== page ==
THEHIPHOPDIVA.COM had a chance to speak with Babs Bunny. Here’s what she had to say…
HHD: What is your first memory of hip hop?
BB: My first memory of hip hop actually is Public Enemy. I have an uncle that’s 10 years older than me and he used to live downstairs from me. He was a big Public Enemy fan and that was the first hip hop music I was introduced to.
HHD: Who would you consider the top five rappers of all time?
BB: Jay Z, MC Lyte, Biggie Smalls, N.W.A., P. Diddy
HHD: Who has stood out and made a name for female rappers?
BB: Lauryn Hill is the number one to me cause she went so big with it. MC Lyte as far as lyrical and her whole swagger.
HHD: What’s your personal view of the current role of female rappers?
BB: I honestly think that most female rappers right now are wack. Right now the game is messed up for males and females. We as females are always the underdog. Being that the game is so messed up, that’s why it’s so hard for us right now at this moment. A lot of female rappers right now are trash. It’s so much harder for the females that can spit.
HHD: What do you mean by the game right now is messed up?
BB: The music business as far as hip hop is all over the place right now. The main thing is the artists that are at the point where they could bring on a new artist are not doing it. I have a problem with that. They not letting the new people in.
HHD: Rappers are becoming household names. Is it possible for females to achieve this kind of mainstream success right now?
BB: Definitely! They waiting. Even though there’s no female rappers out right now the people want it and they waiting. I know there’s room for a female to do it big. Lauryn Hill opened the doors for us and we gotta keep knocking ’em down.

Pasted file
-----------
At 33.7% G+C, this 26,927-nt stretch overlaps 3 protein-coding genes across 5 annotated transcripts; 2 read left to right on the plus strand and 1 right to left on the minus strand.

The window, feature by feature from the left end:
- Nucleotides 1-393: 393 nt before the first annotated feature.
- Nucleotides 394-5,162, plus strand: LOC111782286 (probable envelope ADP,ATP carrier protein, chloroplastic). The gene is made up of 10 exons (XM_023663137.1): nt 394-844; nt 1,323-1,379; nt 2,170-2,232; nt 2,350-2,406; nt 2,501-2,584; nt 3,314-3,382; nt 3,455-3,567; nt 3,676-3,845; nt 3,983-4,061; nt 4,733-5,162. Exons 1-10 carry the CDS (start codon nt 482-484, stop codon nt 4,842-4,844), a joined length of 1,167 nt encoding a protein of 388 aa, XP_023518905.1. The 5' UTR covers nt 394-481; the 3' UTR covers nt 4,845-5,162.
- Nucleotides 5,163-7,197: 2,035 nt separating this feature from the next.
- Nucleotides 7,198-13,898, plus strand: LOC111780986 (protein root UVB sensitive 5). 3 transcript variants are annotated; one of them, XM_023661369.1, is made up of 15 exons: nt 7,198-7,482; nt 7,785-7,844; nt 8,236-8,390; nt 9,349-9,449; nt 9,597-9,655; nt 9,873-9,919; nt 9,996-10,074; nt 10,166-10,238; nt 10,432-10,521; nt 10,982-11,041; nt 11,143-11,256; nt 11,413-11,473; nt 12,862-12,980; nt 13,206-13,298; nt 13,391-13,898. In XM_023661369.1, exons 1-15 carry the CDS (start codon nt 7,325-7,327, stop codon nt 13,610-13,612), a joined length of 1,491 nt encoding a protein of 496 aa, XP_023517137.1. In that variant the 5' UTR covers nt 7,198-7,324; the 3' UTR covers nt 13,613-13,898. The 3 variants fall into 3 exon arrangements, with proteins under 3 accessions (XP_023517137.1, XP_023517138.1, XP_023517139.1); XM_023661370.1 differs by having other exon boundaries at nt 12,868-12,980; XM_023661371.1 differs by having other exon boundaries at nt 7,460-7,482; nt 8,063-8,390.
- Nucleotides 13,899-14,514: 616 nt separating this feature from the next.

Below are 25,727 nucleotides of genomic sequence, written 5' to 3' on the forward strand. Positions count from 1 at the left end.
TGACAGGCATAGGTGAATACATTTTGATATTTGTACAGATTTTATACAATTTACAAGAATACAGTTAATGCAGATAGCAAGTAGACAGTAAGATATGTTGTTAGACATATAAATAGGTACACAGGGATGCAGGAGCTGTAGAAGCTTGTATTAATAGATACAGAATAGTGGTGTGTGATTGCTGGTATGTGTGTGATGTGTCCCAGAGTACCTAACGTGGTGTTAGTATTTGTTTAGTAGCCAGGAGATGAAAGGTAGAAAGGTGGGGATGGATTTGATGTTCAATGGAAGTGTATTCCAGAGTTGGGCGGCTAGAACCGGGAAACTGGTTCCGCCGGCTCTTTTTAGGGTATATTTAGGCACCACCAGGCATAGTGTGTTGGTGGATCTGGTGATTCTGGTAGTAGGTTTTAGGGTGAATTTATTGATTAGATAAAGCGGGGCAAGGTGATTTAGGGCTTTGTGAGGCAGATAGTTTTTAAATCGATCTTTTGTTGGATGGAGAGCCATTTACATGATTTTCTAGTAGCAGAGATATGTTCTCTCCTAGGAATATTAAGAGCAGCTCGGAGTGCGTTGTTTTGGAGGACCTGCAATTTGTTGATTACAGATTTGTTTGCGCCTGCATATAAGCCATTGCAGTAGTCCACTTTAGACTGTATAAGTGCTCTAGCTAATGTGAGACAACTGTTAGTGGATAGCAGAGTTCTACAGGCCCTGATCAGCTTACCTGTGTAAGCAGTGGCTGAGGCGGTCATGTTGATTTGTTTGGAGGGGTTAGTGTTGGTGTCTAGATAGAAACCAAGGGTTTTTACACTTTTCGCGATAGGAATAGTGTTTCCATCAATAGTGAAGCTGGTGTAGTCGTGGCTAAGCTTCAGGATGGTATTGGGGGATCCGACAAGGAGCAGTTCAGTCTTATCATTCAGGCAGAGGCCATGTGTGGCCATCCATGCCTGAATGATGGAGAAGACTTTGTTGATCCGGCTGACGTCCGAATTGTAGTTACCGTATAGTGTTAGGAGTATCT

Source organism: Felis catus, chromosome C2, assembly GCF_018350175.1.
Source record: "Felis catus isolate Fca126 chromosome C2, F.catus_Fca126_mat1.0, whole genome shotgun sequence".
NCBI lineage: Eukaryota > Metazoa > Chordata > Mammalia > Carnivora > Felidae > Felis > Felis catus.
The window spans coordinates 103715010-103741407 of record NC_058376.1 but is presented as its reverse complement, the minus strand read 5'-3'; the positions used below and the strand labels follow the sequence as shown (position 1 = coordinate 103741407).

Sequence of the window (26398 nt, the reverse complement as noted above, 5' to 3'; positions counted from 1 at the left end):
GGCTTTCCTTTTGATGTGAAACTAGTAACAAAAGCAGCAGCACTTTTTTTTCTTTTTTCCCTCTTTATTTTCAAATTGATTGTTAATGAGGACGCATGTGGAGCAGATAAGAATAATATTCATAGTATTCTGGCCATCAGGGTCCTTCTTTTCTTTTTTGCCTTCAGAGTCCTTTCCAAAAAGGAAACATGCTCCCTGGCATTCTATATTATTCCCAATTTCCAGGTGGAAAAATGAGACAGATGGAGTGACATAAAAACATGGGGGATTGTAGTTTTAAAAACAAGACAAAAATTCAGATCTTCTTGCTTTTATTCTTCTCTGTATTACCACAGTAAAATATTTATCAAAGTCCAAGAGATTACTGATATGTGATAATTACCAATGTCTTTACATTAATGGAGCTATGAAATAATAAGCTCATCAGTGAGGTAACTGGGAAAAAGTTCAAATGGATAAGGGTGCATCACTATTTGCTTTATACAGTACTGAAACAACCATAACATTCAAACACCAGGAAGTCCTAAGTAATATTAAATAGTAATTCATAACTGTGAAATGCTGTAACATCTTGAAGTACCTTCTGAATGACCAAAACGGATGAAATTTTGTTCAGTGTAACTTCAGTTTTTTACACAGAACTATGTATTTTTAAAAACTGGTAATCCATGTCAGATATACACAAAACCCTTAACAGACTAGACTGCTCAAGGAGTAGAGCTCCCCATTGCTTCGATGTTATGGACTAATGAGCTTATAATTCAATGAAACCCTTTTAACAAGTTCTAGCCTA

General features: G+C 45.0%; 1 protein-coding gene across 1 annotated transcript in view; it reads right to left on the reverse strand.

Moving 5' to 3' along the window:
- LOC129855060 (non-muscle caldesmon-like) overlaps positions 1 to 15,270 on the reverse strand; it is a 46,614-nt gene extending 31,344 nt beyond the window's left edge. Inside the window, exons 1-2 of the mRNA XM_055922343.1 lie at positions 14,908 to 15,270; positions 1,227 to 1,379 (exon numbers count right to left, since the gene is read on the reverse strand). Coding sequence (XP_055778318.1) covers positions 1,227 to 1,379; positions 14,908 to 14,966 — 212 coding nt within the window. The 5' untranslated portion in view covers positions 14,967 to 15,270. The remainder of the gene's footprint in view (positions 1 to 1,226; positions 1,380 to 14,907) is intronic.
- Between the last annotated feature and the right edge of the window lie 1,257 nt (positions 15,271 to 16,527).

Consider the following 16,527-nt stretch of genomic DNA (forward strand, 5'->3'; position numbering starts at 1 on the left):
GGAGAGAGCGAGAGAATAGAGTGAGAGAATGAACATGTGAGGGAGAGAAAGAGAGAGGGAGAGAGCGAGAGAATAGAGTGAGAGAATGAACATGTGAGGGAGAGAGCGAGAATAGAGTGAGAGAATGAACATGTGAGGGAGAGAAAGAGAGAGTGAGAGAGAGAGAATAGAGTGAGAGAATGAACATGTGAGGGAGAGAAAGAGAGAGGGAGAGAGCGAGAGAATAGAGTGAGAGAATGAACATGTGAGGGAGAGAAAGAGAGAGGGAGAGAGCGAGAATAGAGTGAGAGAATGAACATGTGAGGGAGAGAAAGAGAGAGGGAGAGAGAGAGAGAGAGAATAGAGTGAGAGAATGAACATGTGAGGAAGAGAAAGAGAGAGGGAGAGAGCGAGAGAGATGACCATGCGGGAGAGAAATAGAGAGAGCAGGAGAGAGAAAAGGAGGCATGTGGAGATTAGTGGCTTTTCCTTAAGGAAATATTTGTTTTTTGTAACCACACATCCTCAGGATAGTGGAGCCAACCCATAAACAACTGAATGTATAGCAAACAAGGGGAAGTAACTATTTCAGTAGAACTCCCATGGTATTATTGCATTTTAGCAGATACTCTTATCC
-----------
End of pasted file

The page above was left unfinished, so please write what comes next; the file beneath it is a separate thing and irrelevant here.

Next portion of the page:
HHD: Is there any advice, given your experiences, that you want to offer aspiring females in hip hop?
BB: As women we are so emotional. Females have to find themselves and be strong before they even try because they will break you down. You gotta keep pushing. The haters, that’s their job. They’re gonna tell you you’re trash, they’re gonna tell you you’re ugly, they’re gonna tell you everything to stop you. You gotta keep striving and keep pushing. Hard work pays off. It takes time. It’s all about sacrifice. You gotta be strong.
HHD: Where did you get Babs Bunny, the name, from?
BB: Someone gave me that name in middle school. Actually, a girl I used to roll with. She used to tell me, “You act like Babs Bunny.” And I just ran with it. And I had it since I was 14 years old.
HHD: If you could use one word to describe your lyrics and your rap style what would that word be?
BB: Gumbo, because I’m a mixture of everything.
HHD: What can we expect to hear from your First Lady of the Streets album?
BB: I’m putting out a classic. That’s the best way to describe it and that’s what the game is missing. I’m working on an album to where you can clean your whole house and not skip one record. I’m missing that type of music and those types of albums. That’s what I’m working on and what I’m going to deliver.
HHD: What is the F.E.M. movement?
BB: Females Earning Money and it’s about unity amongst females. We’re looking for women that’s strong-minded and trying to get to the top in whatever they do in life. It’s a bunch of females that’s trying to do something with their life. We all came together and we help each other with whatever it is.
HHD: What is your definition of a hip hop diva?
BB: My definition of a hip hop diva is a female that is strong-minded, ain’t gonna take no bullshit, and wants to win. That’s what makes a diva to me. I consider myself to be on the top of that list.
Check out THEHIPHOPDIVA.COM’S views of Babs Bunny on the Spotlight on Hip Hop Diva Babs Bunny page.